aspartic acid


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as·par·tic acid

 (ə-spär′tĭk)
n.
A nonessential amino acid, C4H7NO4, found especially in young sugarcane and sugar-beet molasses.

[From asparagus (from its being obtained from asparagine).]

aspartic acid

(əˈspɑːtɪk)
n
(Biochemistry) a nonessential amino acid that is a component of proteins and acts as a neurotransmitter
[C19: from aspar(agus) + -ic]

as•par′tic ac′id

(əˈspɑr tɪk)
n.
a nonessential amino acid, C4H7NO4, abundant in molasses. Abbr.: Asp; Symbol: D
(aspar (agus) + -tic]

as·par·tic acid

(ə-spär′tĭk)
A nonessential amino acid. See more at amino acid.
ThesaurusAntonymsRelated WordsSynonymsLegend:
Noun1.aspartic acid - a crystalline amino acid found in proteins and occurring naturally in sugar beets and sugar cane
amino acid, aminoalkanoic acid - organic compounds containing an amino group and a carboxylic acid group; "proteins are composed of various proportions of about 20 common amino acids"
Translations
asparaginsyre
Asparaginsäure
acide aspartique
kwas asparaginowy
References in periodicals archive ?
In contrast, the nonessential amino acids alanine, aspartic acid, glutamic acid, glycine, and proline are all enriched relative to bulk values in both studies.
The researchers then looked at the D and L ratios of aspartic acid in the 250 Greenland clamshells to come up with the fossils' ages.
Another compound found in carob seeds is aspartic acid [9] which can function as a second messenger in leydig cells through increasing synthesis of cAMP and testosterone release.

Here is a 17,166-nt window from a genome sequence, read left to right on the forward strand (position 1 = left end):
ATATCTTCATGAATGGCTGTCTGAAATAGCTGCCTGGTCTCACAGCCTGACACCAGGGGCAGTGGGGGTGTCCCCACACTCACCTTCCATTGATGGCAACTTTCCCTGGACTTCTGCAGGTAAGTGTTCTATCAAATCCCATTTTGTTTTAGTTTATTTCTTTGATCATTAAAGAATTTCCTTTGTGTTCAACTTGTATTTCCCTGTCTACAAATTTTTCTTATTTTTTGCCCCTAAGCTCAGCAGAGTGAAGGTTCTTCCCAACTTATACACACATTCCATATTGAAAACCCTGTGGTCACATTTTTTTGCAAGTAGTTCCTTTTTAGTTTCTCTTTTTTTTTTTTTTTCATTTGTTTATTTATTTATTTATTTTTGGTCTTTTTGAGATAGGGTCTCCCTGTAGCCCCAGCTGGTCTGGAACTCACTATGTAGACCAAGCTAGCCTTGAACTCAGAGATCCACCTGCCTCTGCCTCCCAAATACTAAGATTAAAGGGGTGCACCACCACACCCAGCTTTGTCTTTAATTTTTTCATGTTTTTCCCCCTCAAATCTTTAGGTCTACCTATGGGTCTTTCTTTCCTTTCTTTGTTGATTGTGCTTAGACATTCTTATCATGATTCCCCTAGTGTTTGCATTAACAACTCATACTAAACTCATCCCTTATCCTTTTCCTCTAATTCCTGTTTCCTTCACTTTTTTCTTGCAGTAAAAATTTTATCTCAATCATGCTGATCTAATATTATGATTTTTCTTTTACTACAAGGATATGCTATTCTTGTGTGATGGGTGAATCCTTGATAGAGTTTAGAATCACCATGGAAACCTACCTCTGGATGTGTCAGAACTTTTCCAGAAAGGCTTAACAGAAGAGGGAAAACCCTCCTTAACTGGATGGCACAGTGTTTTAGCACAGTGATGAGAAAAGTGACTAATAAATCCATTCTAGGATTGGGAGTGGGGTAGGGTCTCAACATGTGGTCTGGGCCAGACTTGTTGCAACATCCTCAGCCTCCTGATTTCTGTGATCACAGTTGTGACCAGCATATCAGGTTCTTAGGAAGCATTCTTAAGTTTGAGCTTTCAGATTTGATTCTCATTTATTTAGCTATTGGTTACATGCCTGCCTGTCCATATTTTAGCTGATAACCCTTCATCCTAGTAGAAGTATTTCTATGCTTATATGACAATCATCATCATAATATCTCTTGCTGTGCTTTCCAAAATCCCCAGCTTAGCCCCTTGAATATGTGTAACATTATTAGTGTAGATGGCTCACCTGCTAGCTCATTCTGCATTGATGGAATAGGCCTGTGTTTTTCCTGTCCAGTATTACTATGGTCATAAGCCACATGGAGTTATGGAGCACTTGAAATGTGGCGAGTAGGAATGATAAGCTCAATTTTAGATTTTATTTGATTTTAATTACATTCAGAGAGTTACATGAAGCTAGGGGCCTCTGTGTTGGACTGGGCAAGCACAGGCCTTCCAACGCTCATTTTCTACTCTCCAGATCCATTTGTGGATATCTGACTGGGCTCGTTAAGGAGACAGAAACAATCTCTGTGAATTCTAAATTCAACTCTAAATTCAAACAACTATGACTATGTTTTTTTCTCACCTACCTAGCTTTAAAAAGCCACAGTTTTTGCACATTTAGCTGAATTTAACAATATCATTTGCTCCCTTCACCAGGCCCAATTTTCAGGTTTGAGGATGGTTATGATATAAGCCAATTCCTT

The housewife syndrome: treatment with the potassium and magnesium salts of aspartic acid.
The 206 bp amplicon containing a thymine at nucleotide position 894 (corresponding to an aspartic acid at amino acid position 298) was cleaved into two fragments of 119 bp and 87 bp in length by Mbol digestion but not for a guanine in this position.
In excess, aspartic acid also provokes hormonal and vision disorders.
When compared with the gene coding for isoxaben or TZ-sensitive cellulose synthase, one of the resistant CS genes contains a point mutation, wherein glycine residue 998 is replaced by an aspartic acid.
This reduction is largely, although not exclusively, due to the insertion of an aspartic acid residue (Asp-345A) into the amino acid sequence of the PBP 2 penA gene (4).
Aspartame is composed of two amino acids, aspartic acid and phenylalanine, as the methyl ester.
Aspartame is composed of two amino acids aspartic acid and phenylalanine, as the methyl ester.
The aspartic acid in aspartame excites brain cells, some say to a dangerous level.
After all, it's just a mixture of two amino acids: aspartic acid and phenylalanine.